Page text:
Why are you losing your hair?
Hair loss in women is more common than people think and can be attributed to many factors. Varying from medical conditions, stress or hormonal changes. It’s not always easy identifying the cause of shedding or loss but here are some that we have identified. There has been a recent rise in celebrities opening up about […]Back to listings
Hair loss in women is more common than people think and can be attributed to many factors. Varying from medical conditions, stress or hormonal changes. It’s not always easy identifying the cause of shedding or loss but here are some that we have identified.
There has been a recent rise in celebrities opening up about conditions they are battling with. Stars Ricki Lake and Gail Porter have been praised for their honesty when discussing their experience with hair loss and the impact that the condition has had on their life.
These public figures have been opening the discussion on the various types hair loss, alopecia and the effects that come with the condition. With this came floods of support from viewers who relate to their situation or simply admire their openness.
Signs of hair loss
Hair loss may present in different ways depending on the cause. The effects may be gradual with hair thinning over a period or time or sudden hair loss may occur
Signs can include:
- Overall thinning. progressive thinning at the top of the head is the most common kind of hair loss. It affects both men and women. However women’s parting widens rather than the receding like mens.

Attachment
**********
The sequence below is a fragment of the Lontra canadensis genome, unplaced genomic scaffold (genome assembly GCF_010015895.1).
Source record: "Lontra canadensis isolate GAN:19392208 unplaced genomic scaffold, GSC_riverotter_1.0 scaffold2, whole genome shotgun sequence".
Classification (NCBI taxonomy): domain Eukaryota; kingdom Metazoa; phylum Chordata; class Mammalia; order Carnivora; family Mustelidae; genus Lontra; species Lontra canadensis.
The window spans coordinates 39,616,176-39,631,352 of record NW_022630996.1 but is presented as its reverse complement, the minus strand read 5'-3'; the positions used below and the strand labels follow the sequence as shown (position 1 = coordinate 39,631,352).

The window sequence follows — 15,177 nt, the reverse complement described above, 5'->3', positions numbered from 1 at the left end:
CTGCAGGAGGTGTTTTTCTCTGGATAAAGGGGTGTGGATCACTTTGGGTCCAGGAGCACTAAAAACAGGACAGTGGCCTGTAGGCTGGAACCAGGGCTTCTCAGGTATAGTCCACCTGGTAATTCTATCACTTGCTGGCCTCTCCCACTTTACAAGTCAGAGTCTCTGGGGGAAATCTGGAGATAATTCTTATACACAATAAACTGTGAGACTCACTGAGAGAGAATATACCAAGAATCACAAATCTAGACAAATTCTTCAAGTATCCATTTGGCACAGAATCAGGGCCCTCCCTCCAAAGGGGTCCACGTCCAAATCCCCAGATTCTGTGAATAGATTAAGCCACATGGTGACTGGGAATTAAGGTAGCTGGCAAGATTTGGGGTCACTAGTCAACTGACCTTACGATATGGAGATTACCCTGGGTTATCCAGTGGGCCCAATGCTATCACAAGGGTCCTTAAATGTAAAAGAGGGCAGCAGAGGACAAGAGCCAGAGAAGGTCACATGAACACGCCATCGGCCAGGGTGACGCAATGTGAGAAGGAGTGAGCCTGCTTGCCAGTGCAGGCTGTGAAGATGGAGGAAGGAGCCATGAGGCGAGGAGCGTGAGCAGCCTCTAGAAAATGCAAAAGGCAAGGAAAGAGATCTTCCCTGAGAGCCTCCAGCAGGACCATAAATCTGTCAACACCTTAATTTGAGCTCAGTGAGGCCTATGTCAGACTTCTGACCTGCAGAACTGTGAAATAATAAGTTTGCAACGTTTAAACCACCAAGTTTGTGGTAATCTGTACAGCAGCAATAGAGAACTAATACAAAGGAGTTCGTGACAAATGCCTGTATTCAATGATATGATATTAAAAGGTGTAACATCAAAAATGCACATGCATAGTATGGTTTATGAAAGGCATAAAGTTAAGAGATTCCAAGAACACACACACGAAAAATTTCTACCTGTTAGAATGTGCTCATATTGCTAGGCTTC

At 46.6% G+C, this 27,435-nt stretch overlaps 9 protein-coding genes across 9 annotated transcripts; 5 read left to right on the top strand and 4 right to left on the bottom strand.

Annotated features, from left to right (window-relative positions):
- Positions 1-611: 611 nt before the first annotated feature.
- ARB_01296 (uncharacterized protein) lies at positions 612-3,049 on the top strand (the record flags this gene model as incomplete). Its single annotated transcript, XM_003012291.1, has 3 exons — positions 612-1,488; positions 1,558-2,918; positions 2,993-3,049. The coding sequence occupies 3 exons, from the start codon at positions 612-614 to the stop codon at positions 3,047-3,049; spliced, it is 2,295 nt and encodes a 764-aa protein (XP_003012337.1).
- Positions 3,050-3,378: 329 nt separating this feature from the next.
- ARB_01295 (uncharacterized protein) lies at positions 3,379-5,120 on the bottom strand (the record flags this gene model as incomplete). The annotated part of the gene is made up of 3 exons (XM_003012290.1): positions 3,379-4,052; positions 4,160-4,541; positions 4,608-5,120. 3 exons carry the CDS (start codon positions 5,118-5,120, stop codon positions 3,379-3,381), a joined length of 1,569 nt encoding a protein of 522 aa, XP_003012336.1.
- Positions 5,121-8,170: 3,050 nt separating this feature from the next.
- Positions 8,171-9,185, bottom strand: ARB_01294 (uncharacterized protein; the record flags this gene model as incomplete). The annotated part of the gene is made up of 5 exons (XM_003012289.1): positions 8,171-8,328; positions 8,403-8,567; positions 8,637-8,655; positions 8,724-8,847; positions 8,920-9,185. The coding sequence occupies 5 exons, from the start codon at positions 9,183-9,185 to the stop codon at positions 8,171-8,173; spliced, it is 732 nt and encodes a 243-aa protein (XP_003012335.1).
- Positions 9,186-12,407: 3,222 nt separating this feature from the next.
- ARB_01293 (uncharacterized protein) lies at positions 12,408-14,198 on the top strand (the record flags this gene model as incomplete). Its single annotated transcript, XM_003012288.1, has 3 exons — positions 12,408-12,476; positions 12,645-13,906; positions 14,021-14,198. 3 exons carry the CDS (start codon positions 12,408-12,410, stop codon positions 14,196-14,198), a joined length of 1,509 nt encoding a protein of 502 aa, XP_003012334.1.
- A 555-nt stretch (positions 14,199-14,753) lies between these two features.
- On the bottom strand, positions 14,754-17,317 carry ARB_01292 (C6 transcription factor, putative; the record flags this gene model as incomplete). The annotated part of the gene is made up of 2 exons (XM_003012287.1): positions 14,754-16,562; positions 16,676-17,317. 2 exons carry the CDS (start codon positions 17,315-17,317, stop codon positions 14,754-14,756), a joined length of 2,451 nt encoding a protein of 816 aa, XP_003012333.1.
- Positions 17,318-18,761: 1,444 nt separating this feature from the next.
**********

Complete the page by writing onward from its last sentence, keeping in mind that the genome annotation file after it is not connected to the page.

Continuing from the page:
- Bald spots. Appearing mainly on the scalp, bald spots can vary from round shapes to patches.
- Clumps of hair. This type of hair loss is very sudden hair shedding, it usually occurs when washing your brushing or washing your hair
- Full hair loss. In some medical situations, particularly with medical treatments like chemotherapy, you may notice hair loss suddenly and all over your body at once.
Types of hair loss and causes
Alopecia simply means “hair loss.” It’s not contagious or attributed to nerves. There are a variety of types caused by anything from genetics to hair care practices or anything that triggers the immune system to attack hair follicles.
- Androgenetic alopecia– Female-pattern baldness or hair loss appears more as overall thinning. This type of alopecia is caused by genetics, or family history. It’s the leading cause of hair loss in women and generally begins between the ages of 12 to 40 years old.
- Alopecia areata – This condition is patchy hair loss that happens suddenly on the head or body. The hair loss can remain as patchy hair loss or can continue until all hair on the scalp is lost.
- Scarring alopecia – A group of conditions that cause irreversible hair loss through scarring. Hair falls out and the follicle is replaced with scar tissue.
- Traction alopecia – This condition hair to fall out as a result of over-styling. The hair shaft may break after using heated tools or certain chemicals to dye or straighten hair.